We have blogged a fair bit about reproducibility standards and data-sharing for replication (see here and here). Some journals require authors to make datasets and codes available for a while already, and now these policies start to show effects. For example the American Economic Review requires authors to submit their data since 2004, and this information is now available on their website. The AER provides a basic readme document and files with the used variables for an increasing number of articles since late 2002; some authors also provide their program codes. There's a list of articles with available data here.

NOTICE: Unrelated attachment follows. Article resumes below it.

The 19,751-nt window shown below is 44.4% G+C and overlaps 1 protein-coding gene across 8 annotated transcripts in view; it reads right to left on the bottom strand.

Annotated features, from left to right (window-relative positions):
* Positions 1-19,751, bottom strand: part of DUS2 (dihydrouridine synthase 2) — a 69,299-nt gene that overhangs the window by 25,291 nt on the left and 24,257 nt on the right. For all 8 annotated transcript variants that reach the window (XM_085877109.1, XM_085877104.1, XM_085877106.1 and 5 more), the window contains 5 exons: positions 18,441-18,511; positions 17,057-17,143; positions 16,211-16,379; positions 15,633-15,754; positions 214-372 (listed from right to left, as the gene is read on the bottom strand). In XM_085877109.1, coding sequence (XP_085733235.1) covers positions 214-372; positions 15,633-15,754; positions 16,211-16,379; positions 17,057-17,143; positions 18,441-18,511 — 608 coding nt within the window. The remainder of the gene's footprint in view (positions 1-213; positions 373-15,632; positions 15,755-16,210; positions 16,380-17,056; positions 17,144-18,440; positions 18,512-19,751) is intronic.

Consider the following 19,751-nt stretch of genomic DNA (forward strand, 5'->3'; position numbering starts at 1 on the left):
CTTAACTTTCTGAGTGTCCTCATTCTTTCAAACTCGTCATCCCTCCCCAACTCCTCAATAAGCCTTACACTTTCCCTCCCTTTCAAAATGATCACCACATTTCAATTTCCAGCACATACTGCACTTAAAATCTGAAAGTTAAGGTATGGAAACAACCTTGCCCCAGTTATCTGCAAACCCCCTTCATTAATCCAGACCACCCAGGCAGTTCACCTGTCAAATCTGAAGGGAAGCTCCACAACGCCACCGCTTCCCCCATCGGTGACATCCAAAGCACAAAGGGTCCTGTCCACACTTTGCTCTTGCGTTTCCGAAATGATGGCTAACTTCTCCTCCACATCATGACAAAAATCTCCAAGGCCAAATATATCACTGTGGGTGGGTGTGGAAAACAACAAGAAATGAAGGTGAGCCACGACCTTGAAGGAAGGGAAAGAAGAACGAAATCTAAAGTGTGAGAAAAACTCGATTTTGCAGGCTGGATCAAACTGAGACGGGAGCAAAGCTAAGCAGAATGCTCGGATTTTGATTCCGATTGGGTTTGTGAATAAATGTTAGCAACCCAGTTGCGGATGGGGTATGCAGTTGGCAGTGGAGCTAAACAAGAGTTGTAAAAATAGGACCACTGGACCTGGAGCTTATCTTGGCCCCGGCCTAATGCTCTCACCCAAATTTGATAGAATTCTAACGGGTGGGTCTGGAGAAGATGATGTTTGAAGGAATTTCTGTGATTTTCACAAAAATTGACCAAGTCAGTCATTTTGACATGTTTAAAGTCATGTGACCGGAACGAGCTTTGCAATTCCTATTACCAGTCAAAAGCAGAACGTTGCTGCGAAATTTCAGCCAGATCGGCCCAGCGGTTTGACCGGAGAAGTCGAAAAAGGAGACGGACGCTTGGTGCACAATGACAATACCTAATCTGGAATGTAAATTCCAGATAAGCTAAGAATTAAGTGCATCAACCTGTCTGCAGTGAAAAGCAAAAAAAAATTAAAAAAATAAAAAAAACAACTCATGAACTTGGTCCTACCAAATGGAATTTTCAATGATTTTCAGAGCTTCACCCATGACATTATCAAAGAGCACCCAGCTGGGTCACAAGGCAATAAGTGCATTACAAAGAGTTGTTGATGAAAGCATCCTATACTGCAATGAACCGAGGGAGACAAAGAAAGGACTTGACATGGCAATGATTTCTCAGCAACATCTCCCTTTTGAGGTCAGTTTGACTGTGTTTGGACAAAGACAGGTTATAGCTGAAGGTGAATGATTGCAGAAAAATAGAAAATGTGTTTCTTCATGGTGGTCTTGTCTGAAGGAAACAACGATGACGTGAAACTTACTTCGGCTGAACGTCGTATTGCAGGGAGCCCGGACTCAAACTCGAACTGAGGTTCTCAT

The 2006 Report of the Editor suggests that most authors now comply with the data posting requirements and that only few exceptions are made. At this point AER is pretty much alone among the top economics journals with offering this information. I wonder if authors substitute between the AER and other journals. Since the AER is still a very desirable place to publish, maybe this improves the quality of AER submissions if only confident authors submit? At least for now the submission statistics in the editor’s report don't suggest that they are loosing authors. Meanwhile hundreds of grad students can rejoice in a wealth of interesting papers to replicate.